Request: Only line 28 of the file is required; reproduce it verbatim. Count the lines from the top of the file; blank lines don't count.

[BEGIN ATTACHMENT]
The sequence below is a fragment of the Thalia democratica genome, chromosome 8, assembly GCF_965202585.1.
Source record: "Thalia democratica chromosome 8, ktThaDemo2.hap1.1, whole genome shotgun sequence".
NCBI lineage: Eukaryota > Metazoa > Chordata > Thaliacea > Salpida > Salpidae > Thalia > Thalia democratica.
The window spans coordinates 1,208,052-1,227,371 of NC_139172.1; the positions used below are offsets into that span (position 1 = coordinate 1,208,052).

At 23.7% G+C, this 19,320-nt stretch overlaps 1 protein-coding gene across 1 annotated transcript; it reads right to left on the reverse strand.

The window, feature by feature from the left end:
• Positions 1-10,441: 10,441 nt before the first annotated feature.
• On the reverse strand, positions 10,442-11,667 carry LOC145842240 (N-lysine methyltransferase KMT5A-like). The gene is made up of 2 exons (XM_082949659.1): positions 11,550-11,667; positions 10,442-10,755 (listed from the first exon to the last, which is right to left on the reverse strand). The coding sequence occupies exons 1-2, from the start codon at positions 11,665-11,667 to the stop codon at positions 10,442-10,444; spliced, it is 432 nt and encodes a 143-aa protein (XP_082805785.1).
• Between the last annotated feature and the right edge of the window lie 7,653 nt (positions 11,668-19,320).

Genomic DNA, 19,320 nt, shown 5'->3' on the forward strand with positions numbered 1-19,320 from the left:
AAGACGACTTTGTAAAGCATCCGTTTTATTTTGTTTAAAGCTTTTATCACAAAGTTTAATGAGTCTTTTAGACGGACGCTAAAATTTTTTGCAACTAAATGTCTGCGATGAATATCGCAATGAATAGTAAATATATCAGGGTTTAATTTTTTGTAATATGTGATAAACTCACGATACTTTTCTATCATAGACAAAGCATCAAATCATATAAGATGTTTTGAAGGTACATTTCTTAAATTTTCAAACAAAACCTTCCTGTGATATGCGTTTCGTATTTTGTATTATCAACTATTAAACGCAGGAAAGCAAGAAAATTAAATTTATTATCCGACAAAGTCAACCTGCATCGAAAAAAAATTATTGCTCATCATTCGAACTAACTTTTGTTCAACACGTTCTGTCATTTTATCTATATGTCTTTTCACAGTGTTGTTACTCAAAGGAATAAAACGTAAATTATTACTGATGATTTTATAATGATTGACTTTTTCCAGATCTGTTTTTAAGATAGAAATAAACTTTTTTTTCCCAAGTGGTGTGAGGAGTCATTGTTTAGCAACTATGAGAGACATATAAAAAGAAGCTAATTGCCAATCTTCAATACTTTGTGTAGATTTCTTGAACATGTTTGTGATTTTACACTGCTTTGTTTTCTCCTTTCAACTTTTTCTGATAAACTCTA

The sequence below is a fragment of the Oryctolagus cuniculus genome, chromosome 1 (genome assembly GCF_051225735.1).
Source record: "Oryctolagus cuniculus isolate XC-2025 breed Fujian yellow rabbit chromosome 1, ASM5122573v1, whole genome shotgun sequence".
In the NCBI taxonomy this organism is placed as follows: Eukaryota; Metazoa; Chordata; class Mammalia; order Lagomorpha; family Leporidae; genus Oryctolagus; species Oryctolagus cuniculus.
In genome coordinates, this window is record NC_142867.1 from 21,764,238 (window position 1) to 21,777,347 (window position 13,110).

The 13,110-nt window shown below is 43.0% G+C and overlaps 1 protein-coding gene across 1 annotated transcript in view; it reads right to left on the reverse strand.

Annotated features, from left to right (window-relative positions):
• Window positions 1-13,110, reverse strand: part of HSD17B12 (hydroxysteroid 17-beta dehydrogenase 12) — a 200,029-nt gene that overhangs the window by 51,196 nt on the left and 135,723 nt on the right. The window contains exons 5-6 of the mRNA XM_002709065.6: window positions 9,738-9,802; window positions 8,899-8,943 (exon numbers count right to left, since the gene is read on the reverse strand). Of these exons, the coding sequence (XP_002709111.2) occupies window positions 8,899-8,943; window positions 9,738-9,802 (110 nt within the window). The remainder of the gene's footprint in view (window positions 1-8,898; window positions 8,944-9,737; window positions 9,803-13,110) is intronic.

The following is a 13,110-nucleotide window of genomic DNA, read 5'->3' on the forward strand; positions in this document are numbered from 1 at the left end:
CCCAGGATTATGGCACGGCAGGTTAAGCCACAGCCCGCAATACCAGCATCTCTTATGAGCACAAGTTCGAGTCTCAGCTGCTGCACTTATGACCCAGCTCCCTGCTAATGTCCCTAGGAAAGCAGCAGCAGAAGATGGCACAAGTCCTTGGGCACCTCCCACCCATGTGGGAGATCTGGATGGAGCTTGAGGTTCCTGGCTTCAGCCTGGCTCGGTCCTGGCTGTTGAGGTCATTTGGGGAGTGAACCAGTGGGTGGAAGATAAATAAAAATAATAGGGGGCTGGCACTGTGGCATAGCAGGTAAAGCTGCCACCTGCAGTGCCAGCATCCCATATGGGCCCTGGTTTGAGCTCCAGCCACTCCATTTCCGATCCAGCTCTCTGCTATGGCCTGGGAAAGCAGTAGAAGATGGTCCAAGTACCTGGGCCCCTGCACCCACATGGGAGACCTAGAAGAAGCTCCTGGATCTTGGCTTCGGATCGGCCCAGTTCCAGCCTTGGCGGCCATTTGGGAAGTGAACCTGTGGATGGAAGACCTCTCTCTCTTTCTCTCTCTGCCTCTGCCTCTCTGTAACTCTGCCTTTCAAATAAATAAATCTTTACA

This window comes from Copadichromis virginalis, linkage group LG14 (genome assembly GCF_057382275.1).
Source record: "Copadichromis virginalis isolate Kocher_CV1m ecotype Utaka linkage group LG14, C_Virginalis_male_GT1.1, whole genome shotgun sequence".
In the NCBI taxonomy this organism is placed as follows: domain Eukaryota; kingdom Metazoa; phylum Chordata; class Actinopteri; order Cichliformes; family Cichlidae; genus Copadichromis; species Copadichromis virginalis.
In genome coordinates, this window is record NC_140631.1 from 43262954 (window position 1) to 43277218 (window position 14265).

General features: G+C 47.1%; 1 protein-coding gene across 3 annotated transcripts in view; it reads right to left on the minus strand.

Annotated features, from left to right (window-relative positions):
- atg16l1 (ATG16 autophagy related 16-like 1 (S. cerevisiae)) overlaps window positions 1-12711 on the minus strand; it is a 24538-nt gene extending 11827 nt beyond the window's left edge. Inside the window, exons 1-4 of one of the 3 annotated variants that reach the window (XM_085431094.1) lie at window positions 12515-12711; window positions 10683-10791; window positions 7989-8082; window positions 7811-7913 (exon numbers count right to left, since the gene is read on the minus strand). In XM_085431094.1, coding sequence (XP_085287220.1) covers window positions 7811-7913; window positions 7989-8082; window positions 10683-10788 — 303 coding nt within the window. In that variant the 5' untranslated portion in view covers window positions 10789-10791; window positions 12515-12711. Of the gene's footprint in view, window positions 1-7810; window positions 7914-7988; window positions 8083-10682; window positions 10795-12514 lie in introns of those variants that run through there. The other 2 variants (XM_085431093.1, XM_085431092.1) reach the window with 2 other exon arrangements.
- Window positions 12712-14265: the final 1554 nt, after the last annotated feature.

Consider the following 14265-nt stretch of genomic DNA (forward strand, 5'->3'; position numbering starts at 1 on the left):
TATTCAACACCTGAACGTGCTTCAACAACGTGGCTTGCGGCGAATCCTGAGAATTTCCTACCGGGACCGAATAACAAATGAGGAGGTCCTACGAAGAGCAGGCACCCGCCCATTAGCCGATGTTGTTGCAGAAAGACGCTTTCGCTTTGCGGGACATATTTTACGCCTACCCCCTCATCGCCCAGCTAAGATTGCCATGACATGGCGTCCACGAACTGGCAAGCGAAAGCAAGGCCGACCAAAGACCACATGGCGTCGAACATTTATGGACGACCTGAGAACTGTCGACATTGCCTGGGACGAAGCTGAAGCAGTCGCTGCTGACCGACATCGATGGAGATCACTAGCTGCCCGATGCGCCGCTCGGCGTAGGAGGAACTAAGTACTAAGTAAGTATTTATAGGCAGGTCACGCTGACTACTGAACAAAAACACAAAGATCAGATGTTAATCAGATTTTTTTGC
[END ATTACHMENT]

- Window positions 12712-14265: the final 1554 nt, after the last annotated feature.